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Diplomacy

Capitalizing on moderate Islam at Osaka’s G20 summit

Indonesia has a unique position among G20 countries.


Written by

Updated: June 13, 2019

In an exclusive interview with The Jakarta Post on Tuesday, President Joko “Jokowi” Widodo yet again demonstrated his disinterest in foreign affairs issues.

This goes against the expectations of many Indonesian and foreign diplomats, who would like to see him build his own legacy in international diplomacy in his second term in office after focusing on domestic issues in his first term.

Jokowi is slated to attend two summits this month, the biannual ASEAN Summit in Bangkok next week and the annual G20 Summit in Osaka, Japan, on June 28 and 29.

When asked about his likely presence and personal involvement at international fora in his second term, Jokowi said he would be more focused on domestic issues. He said he only felt obliged to attend several unilateral meetings, such as the summits of G20 and ASEAN.

“I think domestic issues need more concentration. For external affairs, such as investment, trade and economic affairs, we often send teams,” the President told the Post. “We must seize opportunities from all big world problems.”

President Jokowi, who defeated Prabowo Subianto for the second time in April 17’s presidential election, could gain significant economic benefits from the upcoming G20 summit, which will take place after the Constitutional Court decides whether to accept Prabowo’s challenge to the election result.

However, it seems the President does not fully realize the strategic importance of the Osaka summit, not just for Indonesia, but also for Islam. The G20 generates roughly 80 percent of the world’s gross domestic product (GDP) and is home to around 60 percent of the world’s population.

No doubt, as the host, Japanese Prime Minister Shinzo Abe will give Jokowi an opportunity to introduce his vision for promoting moderate Islam, for which Indonesia is known.

Foreign Minister Retno LP Marsudi still has time to propose some “out of the box” ideas for the President to present at the prestigious summit, but it is important that he share his views on his long-held interests, such as his concept for the Indo-Pacific.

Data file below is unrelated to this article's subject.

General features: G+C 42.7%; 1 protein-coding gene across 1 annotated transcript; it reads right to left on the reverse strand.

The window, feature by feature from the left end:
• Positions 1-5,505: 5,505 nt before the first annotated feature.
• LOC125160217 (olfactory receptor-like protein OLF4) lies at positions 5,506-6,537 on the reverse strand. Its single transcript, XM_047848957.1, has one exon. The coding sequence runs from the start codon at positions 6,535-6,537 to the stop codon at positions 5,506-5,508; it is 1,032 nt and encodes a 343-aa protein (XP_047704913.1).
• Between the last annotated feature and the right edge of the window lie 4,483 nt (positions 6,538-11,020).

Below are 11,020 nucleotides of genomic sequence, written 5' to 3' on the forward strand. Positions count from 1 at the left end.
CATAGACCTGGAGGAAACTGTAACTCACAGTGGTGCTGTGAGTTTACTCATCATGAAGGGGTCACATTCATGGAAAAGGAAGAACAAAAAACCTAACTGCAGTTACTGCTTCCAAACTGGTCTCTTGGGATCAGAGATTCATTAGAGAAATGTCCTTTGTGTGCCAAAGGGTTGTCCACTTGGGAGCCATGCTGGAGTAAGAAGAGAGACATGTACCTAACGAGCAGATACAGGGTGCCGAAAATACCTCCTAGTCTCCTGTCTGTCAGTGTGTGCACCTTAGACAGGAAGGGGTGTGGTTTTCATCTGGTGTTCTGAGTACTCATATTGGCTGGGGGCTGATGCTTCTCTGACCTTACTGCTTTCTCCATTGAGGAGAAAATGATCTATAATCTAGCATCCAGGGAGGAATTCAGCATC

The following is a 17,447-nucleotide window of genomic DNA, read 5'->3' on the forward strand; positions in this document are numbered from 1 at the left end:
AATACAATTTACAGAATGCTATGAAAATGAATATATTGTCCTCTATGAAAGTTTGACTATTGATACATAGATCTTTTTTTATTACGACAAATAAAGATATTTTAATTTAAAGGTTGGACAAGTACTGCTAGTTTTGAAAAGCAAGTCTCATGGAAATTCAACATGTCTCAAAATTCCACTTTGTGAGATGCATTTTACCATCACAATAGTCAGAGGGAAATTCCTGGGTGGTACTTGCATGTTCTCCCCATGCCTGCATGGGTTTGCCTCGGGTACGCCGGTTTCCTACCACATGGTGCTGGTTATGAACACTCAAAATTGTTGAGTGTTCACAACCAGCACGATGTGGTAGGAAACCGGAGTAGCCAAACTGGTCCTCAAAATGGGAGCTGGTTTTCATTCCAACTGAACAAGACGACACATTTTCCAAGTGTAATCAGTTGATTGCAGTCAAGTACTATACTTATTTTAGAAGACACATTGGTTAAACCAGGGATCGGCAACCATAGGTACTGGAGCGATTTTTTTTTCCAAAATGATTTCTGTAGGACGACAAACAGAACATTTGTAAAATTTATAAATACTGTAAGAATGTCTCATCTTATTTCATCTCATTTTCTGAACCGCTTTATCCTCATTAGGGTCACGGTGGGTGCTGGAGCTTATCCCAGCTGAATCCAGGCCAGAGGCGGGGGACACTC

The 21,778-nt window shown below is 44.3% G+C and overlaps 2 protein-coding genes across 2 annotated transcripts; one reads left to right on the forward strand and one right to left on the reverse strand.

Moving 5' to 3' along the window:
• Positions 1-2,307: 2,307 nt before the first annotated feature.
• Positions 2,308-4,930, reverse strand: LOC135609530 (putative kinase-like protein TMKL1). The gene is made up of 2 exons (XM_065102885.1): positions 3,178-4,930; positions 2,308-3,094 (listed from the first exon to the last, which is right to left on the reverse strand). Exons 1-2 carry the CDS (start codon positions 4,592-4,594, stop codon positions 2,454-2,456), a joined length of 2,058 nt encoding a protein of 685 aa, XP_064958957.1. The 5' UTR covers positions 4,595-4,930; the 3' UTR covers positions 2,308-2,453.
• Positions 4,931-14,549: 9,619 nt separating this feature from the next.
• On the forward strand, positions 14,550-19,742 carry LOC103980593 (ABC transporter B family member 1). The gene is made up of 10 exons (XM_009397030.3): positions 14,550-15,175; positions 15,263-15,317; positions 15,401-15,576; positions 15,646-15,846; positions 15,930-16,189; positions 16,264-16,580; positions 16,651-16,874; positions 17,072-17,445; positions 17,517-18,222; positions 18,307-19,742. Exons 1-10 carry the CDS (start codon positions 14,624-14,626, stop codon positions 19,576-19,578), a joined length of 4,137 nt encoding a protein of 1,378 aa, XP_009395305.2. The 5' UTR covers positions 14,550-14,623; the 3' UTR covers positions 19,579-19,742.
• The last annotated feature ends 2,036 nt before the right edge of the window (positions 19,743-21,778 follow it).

The unpredictable and temperamental United States President Donald Trump and Chinese President Xi Jinping will listen to Jokowi intently, as his reelection is evidence of the dominance of moderate Islam in Indonesia. The leaders of the two big world powers need to provide economic concessions to Indonesia, a role model for Islam.

Indonesia is the one of few Muslim majority nations that have consistently embraced universal democratic values, such as individual freedoms and human rights.

However, Indonesia is not perfect, and is still grappling with the problems of terrorism, radicalism and intolerance.

The G20 Summit will also give Jokowi a stage to challenge the European Union’s plan to phase out the use of crude palm oil in biofuel by 2030 under the pretext of preventing deforestation. Indonesia, the world’s largest palm oil producer, has argued the EU’s move is discriminatory because other vegetable oils such as soybean and sunflower oils, which are produced by EU members and the US, require more land to produce than palm oil. In addition to the EU as a whole, the UK, France, Germany and Italy are also G20 members.

In 2018, the EU accounted for 15 percent of Indonesia’s palm oil exports, valued at around US$19 billion, according to Indonesian Palm Oil Association data.

Jokowi needs to convince German Chancellor Angela Merkel, French President Emmanuel Macron, Italian Prime Minister Giuseppe Conte and outgoing British Prime Minister Theresa May of the benefits of assisting Indonesia. If the EU policy takes effect, it will affect the lives of around 20 million farmers involved in the palm oil industry, either directly or indirectly.

The President needs to “steal” the multilateral show by convincing the world leaders that Islam in Indonesia is not just moderate, but also compatible with democracy.

By assisting Indonesia to modernize its economy, the club of the world’s 20 largest economies will also help themselves in the global war on terrorism. Like it or not, right or wrong, terrorism is often related to Islam. Islamophobia has spread all over the world partly because of terrorism.

There is an international perception, especially among western nations, that Islam condones violence and is opposed to democracy. But look at Indonesia. This nation needed fewer than 20 years to establish itself as the world’s third largest democracy after India and the US.

Jokowi’s reelection is confirmation that Indonesia is not only the world’s most populous Muslim nation, but also a country where Islam is compatible with a sophisticated form of democracy.

Jokowi’s win should convince the G20 members that the majority of Indonesian Muslims are moderate, inclusive and tolerant. The fact that dozens of foreign leaders have congratulated Jokowi on his reelection is a testament to this.

Hopefully, President Jokowi will return home from Osaka having secured firm commitments from Indonesia’s fellow G20 members. Helping Indonesia also means helping the G20.



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The Jakarta Post
About the Author: The Jakarta Post is one of Indonesia's leading English-language daily newspapers.

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